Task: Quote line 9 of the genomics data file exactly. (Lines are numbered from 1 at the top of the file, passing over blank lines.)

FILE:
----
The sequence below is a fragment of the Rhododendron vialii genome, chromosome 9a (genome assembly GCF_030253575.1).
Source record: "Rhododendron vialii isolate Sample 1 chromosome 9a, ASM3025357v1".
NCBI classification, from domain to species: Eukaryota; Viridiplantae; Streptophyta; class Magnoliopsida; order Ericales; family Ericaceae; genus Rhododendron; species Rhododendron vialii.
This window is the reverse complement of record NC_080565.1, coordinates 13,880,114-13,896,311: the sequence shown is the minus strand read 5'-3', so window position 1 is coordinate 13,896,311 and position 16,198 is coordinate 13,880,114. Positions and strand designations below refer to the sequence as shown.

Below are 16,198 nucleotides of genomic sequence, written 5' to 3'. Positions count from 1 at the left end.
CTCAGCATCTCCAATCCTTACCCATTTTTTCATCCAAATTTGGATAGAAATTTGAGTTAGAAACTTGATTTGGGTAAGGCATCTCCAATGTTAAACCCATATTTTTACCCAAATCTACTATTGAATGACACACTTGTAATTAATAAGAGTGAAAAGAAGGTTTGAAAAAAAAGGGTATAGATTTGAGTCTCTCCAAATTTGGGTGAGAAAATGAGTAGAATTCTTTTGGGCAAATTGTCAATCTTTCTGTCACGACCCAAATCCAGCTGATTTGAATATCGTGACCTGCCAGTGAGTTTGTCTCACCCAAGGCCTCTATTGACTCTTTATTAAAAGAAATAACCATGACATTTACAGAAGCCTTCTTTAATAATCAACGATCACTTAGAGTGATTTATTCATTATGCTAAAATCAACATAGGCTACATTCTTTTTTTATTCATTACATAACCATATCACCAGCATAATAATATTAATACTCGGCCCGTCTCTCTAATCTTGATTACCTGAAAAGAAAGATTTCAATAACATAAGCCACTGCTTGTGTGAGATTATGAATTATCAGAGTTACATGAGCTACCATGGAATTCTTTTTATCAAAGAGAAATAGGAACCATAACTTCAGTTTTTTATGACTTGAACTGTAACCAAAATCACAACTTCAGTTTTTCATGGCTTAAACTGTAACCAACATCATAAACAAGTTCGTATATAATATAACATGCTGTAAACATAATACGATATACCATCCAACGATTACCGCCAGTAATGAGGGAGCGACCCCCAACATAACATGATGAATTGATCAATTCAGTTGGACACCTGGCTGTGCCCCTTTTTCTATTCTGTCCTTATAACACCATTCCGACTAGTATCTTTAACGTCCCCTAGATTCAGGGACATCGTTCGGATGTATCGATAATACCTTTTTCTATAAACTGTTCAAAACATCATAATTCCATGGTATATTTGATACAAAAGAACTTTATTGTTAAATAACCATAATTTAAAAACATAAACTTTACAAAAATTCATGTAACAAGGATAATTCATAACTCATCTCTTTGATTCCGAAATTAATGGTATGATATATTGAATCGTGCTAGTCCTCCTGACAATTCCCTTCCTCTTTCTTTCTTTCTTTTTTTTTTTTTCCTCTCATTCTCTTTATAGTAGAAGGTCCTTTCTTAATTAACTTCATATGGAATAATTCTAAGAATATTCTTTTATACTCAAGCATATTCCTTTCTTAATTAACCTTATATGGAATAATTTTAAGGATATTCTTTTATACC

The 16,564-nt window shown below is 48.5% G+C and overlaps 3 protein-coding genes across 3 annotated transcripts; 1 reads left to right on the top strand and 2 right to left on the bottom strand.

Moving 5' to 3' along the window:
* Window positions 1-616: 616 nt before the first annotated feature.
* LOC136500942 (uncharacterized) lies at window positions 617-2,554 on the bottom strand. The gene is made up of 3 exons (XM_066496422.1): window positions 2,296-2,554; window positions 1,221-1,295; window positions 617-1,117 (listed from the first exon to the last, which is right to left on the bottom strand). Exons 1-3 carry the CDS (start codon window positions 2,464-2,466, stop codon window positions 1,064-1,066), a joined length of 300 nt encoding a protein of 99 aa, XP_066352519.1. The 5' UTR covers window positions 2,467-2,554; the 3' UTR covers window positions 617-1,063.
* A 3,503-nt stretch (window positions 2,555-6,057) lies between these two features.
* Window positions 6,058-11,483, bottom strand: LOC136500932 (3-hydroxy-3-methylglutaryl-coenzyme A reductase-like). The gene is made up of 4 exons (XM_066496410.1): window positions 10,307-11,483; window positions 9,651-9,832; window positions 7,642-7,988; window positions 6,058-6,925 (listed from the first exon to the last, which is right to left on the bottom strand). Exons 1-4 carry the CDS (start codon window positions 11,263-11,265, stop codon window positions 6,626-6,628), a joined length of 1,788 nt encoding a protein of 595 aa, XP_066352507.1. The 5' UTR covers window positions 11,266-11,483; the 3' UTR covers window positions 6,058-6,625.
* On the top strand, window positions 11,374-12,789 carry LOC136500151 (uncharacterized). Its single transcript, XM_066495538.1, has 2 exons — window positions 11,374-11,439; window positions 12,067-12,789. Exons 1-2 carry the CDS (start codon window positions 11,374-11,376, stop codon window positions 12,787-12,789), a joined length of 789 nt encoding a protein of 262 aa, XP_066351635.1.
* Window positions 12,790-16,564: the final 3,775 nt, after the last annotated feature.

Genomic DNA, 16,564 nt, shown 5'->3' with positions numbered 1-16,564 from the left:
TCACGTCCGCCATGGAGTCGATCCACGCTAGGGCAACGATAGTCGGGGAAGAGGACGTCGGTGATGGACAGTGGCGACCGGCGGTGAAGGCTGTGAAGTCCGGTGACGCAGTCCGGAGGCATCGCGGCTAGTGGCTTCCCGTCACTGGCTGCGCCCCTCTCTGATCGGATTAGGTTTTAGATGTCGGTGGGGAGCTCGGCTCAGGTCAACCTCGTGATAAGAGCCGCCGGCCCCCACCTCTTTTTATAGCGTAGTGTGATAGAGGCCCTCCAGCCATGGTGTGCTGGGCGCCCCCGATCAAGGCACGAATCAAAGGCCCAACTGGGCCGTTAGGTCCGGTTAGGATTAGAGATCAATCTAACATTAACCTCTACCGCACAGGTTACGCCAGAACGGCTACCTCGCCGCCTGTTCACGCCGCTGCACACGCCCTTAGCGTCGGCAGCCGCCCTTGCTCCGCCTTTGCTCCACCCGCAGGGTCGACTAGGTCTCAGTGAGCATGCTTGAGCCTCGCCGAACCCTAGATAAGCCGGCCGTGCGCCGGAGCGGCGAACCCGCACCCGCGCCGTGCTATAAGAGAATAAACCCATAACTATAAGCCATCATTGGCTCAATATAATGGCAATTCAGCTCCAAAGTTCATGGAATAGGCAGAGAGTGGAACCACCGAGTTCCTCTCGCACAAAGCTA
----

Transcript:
* Window positions 1-616: 616 nt before the first annotated feature.